What does a future poetics look and feel like? The reading series ‘Parallax: Poetic Visions,’ presented by Hauser & Wirth Publishers in association with Zoe Brezsny, addresses this question by featuring poets who take risks through a wide variety of aesthetic approaches and performance styles. Their work bends genres at the crossroads of poetry, sound, and technology, operating as a tool of transformation.
Some of the poets in the series are emerging creative forces, while others have had long careers yet continue to reinvent themselves. These pairings seek to juxtapose practices so that each reader might reveal something unexpected in the other’s work.
The seventh and final installment of the Parallax series will feature New York-based writers Kay Gabriel and Shiv Kotecha. Their writing is as erotically rich and imagistic as it is formally masterful and well researched. Both poets have a talent for repurposing cultural references, and they draw from an arresting variety of sources.
Kay Gabriel is a poet and essayist who has published the chapbook Elegy Department Spring / Candy Sonnets 1 (BOAAT Press, 2017). She's also an Emerge-Surface-Be Fellow at the Poetry Project, as well as a PhD candidate at Princeton University. With Andrea Abi-Karam she's co-editing an anthology of radical trans poetics, forthcoming in 2020 from Nightboat Books.
Kay's recent work includes sonnets in homage to the Warhol superstar Candy Darling, as well as a ‘Gross-Out Sonnet’ series.
Her approach is equal parts prismatic wit and pithy ferocity. In Gross-Out Sonnet 2, she proclaims, ‘gnight bellies, hello golden syrup! / I’m nobody’s kibble, Tammy / Wynette asks if I’m sure, oh hell. / Phooz phooz for the ripe new year.’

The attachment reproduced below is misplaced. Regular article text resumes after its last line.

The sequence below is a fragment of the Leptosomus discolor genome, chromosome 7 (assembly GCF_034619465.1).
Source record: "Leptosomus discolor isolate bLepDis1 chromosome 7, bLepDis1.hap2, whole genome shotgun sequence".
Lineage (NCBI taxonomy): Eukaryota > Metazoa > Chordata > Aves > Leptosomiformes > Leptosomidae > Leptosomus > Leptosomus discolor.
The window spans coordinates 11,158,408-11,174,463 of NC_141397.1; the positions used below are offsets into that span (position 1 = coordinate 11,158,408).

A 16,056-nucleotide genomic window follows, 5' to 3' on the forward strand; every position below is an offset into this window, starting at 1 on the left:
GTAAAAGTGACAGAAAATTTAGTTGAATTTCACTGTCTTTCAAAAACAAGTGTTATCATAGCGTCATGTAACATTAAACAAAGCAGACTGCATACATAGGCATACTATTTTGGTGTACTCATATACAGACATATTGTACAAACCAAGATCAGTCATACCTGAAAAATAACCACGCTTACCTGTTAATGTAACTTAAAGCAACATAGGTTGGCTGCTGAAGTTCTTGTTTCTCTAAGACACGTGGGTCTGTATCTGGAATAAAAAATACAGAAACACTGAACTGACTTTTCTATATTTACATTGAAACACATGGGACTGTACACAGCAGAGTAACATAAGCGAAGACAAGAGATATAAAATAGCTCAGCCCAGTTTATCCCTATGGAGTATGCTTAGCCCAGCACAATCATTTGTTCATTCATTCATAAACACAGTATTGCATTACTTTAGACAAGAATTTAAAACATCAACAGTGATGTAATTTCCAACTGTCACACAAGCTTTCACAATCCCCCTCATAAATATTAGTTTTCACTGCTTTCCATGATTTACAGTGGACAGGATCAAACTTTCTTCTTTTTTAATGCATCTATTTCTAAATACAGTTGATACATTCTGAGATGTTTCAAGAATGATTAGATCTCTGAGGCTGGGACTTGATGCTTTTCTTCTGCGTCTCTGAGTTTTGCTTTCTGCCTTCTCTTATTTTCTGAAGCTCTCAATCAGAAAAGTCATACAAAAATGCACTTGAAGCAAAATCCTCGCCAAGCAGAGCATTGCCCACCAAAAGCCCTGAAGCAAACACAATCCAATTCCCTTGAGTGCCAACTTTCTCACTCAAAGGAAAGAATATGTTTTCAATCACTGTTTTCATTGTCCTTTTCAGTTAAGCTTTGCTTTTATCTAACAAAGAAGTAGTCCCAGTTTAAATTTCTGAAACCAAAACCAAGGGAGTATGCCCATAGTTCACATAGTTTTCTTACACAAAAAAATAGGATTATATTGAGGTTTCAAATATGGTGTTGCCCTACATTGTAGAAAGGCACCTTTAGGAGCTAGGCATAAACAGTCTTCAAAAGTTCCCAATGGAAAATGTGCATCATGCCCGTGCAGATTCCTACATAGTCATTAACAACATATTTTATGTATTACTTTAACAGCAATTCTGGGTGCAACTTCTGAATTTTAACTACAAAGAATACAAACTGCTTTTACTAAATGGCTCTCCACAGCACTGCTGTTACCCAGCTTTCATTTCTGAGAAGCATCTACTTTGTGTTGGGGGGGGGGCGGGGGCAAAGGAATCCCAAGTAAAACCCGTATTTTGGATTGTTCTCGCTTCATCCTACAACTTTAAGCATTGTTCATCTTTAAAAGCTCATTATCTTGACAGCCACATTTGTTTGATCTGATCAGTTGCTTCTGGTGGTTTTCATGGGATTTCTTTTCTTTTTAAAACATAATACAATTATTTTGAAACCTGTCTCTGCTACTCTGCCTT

Kay's has said, ‘poetry secretes a kind of pleasure that theory can’t, and I believe that pleasure always carries a political charge.’
Shiv Kotecha is the author of the books The Switch (Wonder, 2018) and EXTRIGUE (Make Now, 2015). He is a contributing editor at frieze magazine. His writing can be found in Art in America, The Brooklyn Rail, The Los Angeles Review of Books and in other publications. He is also a PhD candidate in NYU’s Department of English.
Shiv’s recent book The Switch transformatively shifts between prose and lyric, and includes an extended apology, in verse, for friendship and desire. It manages the difficult task, in artist Hannah Black’s words, of ‘compress[ing] the mess of everyday sexual feeling, the mess of everyday relating (both on and off the planet of the genital) into these often perfect lines.’
The event is free and open to the public. Space is limited, RSVP is required.
The entrance to Hauser & Wirth Publishers Bookshop is at the ground floor and accessible by wheelchair. The bathroom is all-gender. This event is low light, meaning there is ample lighting but fluorescent overhead lighting is not in use. A variety of seating options are available including: folding plastic chairs and wooden chairs, some with cushions.
Water, tea, coffee, beer, wine, and snacks will be available for purchase.
Parking in the vicinity is free after 6 PM. The closest MTA subway station is 23rd and 8th Ave off the C and E. This station is not wheelchair accessible. The closest wheelchair accessible stations are 1/2/3/A/C/E 34th Street-Penn Station and the 14 St A/C/E station with an elevator at northwest corner of 14th Street and Eighth Avenue.